Saturday, January 7, 2017

Jagger's Theorem

Recently I watched (for the n'th time!) The Big Chill. If you're a fan of this movie, and its terrific sound-track, then this post will be even more meaningful to you.😊

And if you're reading this because you thought it might be about Mick Jagger, then you won't be disappointed!

Before we go any further, let me make it totally clear that I stole this post's title - I couldn't have made up anything that enticing no matter how hard I tried!

With that confession, let me state Jagger's Theorem, and then I'll explain what this is all about.

Jagger's Theorem:  "You can't always get what you want."
The latest issue of Amstat News includes a piece written by Arthur Kenickell, a member of the Board of Governors of the Federal Reserve System. It's title is, "Crooked Roads: IRS Statistics of Income at 100". (See p.25.)

I love the opening paragraph of Arthur's article - here it is:
"The most famous living economist, Mick Jagger (London School of Economics graduate*), has offered much wisdom, but perhaps the useful for those of us in statistics and related areas is what I call Jagger's Theorem and Corollary:
Theorem: 'You can't always get what you want.'
Corollary: 'But if you try sometimes you might find you get what you need.'
The proofs are left to the reader."
(*Actually, Jagger was an LSE student, but didn't graduate from that institution.)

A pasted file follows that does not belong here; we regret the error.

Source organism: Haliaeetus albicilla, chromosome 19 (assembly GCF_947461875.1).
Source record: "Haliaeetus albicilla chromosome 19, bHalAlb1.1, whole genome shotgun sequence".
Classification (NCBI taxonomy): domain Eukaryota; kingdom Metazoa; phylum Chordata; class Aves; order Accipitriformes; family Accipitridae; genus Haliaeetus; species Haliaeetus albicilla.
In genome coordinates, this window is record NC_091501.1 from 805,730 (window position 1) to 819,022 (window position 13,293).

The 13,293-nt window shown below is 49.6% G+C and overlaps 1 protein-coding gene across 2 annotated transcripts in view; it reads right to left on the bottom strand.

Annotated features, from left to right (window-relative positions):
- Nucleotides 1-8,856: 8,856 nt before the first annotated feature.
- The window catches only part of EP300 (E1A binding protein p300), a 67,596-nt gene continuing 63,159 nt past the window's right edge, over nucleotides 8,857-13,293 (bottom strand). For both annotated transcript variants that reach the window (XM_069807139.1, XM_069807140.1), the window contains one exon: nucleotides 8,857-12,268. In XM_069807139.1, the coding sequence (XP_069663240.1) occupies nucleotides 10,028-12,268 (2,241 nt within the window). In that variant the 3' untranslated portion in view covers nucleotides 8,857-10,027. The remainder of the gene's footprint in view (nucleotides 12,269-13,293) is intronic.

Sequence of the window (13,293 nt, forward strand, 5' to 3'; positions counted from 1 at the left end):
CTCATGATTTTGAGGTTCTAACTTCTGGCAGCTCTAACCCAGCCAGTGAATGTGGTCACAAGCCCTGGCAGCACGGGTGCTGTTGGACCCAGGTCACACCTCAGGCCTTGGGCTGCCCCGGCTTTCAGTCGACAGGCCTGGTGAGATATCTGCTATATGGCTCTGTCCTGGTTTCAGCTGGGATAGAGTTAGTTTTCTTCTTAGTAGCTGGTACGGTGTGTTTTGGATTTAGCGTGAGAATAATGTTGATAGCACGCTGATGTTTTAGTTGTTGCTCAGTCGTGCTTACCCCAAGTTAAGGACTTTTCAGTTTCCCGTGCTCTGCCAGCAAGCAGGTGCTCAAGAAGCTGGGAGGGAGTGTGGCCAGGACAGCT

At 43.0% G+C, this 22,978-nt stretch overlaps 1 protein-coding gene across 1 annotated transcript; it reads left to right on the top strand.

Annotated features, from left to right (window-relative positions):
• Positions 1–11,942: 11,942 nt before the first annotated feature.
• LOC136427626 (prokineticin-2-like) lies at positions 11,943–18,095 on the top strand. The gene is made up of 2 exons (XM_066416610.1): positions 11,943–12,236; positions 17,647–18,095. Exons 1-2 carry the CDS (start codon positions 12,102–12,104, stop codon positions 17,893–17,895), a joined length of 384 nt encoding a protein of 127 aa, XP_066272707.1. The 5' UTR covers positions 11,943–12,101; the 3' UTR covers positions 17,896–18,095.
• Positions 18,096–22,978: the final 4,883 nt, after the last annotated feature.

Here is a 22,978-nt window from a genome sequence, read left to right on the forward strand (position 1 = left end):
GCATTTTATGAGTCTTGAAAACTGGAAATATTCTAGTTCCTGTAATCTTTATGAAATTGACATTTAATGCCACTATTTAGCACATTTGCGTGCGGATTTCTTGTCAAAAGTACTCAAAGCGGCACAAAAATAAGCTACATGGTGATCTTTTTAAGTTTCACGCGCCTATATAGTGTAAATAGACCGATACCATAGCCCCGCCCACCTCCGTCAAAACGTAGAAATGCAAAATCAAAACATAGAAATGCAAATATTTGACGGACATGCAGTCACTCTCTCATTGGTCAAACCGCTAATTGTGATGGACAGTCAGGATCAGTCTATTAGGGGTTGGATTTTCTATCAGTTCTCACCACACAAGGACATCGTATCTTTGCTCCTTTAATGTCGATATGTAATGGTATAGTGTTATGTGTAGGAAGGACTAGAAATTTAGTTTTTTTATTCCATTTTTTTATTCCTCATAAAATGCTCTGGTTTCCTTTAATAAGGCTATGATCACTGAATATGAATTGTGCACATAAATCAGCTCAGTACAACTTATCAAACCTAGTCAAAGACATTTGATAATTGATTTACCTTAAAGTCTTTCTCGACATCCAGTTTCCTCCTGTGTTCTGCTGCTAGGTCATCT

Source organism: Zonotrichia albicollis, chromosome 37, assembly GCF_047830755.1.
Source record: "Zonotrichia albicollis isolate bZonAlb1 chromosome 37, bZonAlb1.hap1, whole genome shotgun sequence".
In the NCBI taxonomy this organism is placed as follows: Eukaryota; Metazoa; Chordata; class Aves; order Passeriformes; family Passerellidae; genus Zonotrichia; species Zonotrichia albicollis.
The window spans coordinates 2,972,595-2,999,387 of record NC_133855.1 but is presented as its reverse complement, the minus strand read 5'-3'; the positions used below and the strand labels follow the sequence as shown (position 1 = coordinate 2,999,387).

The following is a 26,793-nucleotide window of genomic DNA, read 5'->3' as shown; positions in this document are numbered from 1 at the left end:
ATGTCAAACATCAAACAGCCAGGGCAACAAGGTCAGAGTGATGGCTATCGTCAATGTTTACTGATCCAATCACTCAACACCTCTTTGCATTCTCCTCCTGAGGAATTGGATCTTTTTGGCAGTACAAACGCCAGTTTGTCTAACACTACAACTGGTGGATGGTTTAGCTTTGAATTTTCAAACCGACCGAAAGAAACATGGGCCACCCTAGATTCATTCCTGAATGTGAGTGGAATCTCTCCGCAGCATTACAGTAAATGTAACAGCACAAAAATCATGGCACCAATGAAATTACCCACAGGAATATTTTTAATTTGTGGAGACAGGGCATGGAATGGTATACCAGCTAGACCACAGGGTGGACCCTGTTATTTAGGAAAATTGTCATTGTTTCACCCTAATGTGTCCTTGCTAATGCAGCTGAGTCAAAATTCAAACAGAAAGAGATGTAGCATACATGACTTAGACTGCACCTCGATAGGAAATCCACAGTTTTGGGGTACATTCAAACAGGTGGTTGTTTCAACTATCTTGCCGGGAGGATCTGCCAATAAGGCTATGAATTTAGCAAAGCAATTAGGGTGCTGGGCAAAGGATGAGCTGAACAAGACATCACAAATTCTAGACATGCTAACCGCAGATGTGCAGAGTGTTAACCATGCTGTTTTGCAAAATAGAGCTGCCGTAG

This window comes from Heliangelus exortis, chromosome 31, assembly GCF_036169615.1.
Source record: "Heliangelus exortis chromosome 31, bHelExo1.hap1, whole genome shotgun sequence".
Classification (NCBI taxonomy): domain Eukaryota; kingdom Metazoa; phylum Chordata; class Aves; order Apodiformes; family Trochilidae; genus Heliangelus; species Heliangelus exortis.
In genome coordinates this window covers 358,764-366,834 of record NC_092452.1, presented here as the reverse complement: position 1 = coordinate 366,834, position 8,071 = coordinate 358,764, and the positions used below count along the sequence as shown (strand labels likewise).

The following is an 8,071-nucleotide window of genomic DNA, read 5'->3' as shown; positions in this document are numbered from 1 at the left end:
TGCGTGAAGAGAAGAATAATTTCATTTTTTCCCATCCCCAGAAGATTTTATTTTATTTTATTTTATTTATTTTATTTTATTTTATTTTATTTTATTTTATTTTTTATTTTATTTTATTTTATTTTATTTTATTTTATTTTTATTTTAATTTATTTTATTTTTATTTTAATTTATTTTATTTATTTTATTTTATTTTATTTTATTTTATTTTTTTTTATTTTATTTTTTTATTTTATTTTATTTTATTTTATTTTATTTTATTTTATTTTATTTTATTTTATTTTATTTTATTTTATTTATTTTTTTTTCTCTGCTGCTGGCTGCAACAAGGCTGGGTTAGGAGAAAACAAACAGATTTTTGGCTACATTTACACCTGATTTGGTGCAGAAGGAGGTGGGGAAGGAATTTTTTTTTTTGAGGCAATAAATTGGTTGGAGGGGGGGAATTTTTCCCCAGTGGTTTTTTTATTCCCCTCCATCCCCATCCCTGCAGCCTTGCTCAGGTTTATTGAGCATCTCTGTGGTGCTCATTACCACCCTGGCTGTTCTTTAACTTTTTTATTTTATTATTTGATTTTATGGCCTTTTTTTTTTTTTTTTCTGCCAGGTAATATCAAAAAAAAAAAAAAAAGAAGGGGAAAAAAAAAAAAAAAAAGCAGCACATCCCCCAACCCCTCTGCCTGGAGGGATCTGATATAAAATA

This leads to one of the major themes that's developed in Arthur's article.

Arthur argues (correctly, in my view) that sometimes what we'd like to achieve with our statistical (or econometric) analysis simply can't be done. Either the necessary data can't be obtained, or the current methodology is too weak. Nonetheless, even in these circumstances we should persevere, and be creative. "In research, what we actually need very often comes clear only after a painful path of jettisoning wishes that we come to realize were unrealistic or unnecessary."

I think that's worth keeping in mind, and passing on to our students.

© 2017, David E. Giles


  1. But Mick Jagger never graduated from LSE.

    1. Sorry for perpetuating Arthur's error - I've added a comment in the post. Thanks!

  2. I recall reading that Mick Jagger’s favorite economist was Friedrich Hayek. But I can’t find a cite on that. Do you know?

    1. David - that's interesting! I don't have a reference - sorry!